The Town of Southampton held a public hearing at Tuesday night’s town board meeting on legislation that would refine its code language regarding the process of considering a building in the town as a historic landmark.
The town would add the term “historic districts” to its code for the first time. A historic district is an area or group of buildings that represents a particular time in history and is considered significant.
Owner consent would still be required for an individual home to be changed to a historic landmark.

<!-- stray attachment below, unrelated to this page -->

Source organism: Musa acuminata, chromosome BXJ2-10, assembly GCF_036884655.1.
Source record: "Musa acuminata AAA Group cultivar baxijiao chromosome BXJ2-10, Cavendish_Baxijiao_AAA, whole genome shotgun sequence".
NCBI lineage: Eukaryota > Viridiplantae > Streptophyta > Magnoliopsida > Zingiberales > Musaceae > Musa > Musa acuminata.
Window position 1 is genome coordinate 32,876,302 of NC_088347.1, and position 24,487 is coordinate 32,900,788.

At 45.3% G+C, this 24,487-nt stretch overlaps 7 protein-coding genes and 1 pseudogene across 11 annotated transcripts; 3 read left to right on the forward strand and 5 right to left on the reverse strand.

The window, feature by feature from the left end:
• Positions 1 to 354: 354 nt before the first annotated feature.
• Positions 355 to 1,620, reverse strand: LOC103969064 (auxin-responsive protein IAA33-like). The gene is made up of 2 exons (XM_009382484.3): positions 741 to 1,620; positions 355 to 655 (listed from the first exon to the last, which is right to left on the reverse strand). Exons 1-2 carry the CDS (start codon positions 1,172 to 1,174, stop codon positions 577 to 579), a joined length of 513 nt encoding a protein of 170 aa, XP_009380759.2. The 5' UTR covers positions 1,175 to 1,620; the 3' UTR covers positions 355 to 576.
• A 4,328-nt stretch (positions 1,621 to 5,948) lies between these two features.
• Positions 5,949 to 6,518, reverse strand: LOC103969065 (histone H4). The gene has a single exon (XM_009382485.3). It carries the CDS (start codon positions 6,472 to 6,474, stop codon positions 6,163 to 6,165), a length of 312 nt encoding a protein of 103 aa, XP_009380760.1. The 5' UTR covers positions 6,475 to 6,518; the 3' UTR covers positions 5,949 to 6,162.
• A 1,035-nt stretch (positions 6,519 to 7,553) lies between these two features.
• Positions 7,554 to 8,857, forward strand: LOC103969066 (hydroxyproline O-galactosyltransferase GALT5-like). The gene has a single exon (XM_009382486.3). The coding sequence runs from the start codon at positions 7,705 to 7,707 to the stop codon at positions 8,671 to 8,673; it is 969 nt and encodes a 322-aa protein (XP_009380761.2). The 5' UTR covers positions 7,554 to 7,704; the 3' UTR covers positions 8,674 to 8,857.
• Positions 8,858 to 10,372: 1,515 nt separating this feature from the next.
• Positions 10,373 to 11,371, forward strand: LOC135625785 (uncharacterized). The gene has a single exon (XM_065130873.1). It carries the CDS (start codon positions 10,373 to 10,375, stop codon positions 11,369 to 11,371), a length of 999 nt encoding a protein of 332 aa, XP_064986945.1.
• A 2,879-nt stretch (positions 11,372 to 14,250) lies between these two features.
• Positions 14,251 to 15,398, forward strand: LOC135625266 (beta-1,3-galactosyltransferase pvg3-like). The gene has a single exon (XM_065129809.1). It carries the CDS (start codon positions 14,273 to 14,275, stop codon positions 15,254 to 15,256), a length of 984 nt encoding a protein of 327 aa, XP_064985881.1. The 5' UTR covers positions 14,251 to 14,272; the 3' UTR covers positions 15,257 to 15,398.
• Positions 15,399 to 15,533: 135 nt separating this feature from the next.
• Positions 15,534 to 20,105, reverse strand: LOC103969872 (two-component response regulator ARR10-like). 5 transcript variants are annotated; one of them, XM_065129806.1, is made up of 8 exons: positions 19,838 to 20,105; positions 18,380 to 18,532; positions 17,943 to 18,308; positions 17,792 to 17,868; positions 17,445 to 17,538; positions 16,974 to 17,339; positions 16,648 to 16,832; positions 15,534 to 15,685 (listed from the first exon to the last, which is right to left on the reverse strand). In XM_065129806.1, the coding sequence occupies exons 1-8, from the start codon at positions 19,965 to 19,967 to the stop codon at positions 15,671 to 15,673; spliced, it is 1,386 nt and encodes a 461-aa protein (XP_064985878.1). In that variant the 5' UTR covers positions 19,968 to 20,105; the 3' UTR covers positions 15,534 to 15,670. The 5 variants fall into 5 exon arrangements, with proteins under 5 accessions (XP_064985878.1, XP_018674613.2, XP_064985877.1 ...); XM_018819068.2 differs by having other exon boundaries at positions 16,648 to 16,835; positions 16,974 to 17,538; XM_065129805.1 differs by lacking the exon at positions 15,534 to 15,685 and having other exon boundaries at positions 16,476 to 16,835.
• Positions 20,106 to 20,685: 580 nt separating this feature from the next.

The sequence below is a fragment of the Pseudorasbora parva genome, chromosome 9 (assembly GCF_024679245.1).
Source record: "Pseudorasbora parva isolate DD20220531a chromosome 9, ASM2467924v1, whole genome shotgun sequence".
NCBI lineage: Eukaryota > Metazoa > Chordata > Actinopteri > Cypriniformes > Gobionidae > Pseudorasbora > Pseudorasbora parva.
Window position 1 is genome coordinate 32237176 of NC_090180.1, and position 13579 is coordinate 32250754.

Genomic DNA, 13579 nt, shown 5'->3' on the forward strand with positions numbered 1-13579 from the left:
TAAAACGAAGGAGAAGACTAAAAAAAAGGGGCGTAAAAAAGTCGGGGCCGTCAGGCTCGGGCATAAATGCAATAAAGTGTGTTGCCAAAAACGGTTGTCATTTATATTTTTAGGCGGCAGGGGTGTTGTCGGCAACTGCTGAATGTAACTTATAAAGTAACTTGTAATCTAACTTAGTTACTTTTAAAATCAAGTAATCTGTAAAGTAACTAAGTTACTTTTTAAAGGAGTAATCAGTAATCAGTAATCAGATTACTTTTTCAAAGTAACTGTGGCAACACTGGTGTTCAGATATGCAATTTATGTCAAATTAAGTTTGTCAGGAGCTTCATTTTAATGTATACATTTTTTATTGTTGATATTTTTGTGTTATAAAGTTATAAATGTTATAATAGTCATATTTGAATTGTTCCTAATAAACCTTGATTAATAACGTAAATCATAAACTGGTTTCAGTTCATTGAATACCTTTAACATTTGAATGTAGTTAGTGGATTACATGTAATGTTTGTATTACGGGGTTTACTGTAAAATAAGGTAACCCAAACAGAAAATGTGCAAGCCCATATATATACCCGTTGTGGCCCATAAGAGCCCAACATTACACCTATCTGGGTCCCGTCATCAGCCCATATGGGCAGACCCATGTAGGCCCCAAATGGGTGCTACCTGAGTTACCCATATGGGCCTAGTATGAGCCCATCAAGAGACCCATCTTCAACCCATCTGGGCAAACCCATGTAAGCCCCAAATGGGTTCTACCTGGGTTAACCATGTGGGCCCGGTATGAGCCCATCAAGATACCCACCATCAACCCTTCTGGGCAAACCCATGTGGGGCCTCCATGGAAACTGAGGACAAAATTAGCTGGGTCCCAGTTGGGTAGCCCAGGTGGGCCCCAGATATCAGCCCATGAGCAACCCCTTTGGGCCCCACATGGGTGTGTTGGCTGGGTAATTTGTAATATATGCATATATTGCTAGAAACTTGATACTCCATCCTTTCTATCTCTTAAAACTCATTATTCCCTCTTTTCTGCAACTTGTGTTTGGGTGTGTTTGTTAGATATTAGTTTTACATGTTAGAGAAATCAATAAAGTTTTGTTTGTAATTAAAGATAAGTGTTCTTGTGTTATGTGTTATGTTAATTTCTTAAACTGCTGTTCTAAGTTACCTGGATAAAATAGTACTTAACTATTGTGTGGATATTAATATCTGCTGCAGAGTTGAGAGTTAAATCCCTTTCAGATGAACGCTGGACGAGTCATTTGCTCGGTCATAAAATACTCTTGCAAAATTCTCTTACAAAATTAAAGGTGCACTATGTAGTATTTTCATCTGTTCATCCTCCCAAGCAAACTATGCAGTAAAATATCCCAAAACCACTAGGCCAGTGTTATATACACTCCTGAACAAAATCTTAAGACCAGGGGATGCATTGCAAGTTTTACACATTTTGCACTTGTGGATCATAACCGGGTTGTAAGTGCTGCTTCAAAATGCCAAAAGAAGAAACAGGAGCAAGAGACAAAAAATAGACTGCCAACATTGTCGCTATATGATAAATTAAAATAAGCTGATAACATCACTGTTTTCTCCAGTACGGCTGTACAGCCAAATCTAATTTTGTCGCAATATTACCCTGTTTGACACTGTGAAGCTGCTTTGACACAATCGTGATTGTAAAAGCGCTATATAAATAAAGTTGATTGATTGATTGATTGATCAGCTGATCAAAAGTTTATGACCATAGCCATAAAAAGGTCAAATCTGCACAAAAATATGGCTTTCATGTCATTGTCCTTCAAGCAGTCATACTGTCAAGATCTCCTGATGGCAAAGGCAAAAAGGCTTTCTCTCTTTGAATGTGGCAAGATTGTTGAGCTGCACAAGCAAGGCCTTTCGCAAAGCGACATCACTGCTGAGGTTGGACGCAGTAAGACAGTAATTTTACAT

All applications would be submitted to the Landmarks and Historic Districts Board, and ultimately the town board would approve them. To enact a new landmark district, there must be a public hearing after 20 percent of the owners in the area file a petition supporting the application.
Once the house is considered a historic landmark, it must abide by certain rules on alterations to the property. Landmark properties are considered for a tax abatement if improvements are made to the structure.
In addition, the town has hired a company to inventory present historic buildings, and survey other buildings that may be considered for landmark status.
Southampton is one of the oldest settled towns on Long Island, and has many buildings 100 years old or older.